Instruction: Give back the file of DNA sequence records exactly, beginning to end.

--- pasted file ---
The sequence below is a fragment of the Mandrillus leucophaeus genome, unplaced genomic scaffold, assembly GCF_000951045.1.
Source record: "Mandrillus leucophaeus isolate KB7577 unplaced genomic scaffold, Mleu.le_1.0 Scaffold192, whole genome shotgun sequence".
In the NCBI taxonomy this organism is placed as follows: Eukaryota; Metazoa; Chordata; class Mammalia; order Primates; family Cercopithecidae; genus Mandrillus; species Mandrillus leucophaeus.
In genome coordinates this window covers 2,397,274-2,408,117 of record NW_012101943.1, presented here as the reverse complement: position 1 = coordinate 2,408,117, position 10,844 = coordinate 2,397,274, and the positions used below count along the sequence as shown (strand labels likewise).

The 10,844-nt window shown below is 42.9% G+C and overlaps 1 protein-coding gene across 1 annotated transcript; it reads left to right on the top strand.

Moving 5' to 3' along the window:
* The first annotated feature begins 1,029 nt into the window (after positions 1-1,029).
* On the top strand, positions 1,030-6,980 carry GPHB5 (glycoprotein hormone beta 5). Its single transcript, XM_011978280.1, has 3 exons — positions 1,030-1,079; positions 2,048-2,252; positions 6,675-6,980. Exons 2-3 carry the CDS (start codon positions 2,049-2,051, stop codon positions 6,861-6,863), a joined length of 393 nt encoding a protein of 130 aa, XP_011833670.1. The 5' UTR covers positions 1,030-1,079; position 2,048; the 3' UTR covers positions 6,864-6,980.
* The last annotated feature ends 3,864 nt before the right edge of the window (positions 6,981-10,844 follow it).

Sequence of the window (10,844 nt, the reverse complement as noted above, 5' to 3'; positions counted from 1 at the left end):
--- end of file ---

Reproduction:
The sequence below is a fragment of the Mandrillus leucophaeus genome, unplaced genomic scaffold, assembly GCF_000951045.1.
Source record: "Mandrillus leucophaeus isolate KB7577 unplaced genomic scaffold, Mleu.le_1.0 Scaffold192, whole genome shotgun sequence".
In the NCBI taxonomy this organism is placed as follows: Eukaryota; Metazoa; Chordata; class Mammalia; order Primates; family Cercopithecidae; genus Mandrillus; species Mandrillus leucophaeus.
In genome coordinates this window covers 2,397,274-2,408,117 of record NW_012101943.1, presented here as the reverse complement: position 1 = coordinate 2,408,117, position 10,844 = coordinate 2,397,274, and the positions used below count along the sequence as shown (strand labels likewise).

The 10,844-nt window shown below is 42.9% G+C and overlaps 1 protein-coding gene across 1 annotated transcript; it reads left to right on the top strand.

Moving 5' to 3' along the window:
* The first annotated feature begins 1,029 nt into the window (after positions 1-1,029).
* On the top strand, positions 1,030-6,980 carry GPHB5 (glycoprotein hormone beta 5). Its single transcript, XM_011978280.1, has 3 exons — positions 1,030-1,079; positions 2,048-2,252; positions 6,675-6,980. Exons 2-3 carry the CDS (start codon positions 2,049-2,051, stop codon positions 6,861-6,863), a joined length of 393 nt encoding a protein of 130 aa, XP_011833670.1. The 5' UTR covers positions 1,030-1,079; position 2,048; the 3' UTR covers positions 6,864-6,980.
* The last annotated feature ends 3,864 nt before the right edge of the window (positions 6,981-10,844 follow it).

Sequence of the window (10,844 nt, the reverse complement as noted above, 5' to 3'; positions counted from 1 at the left end):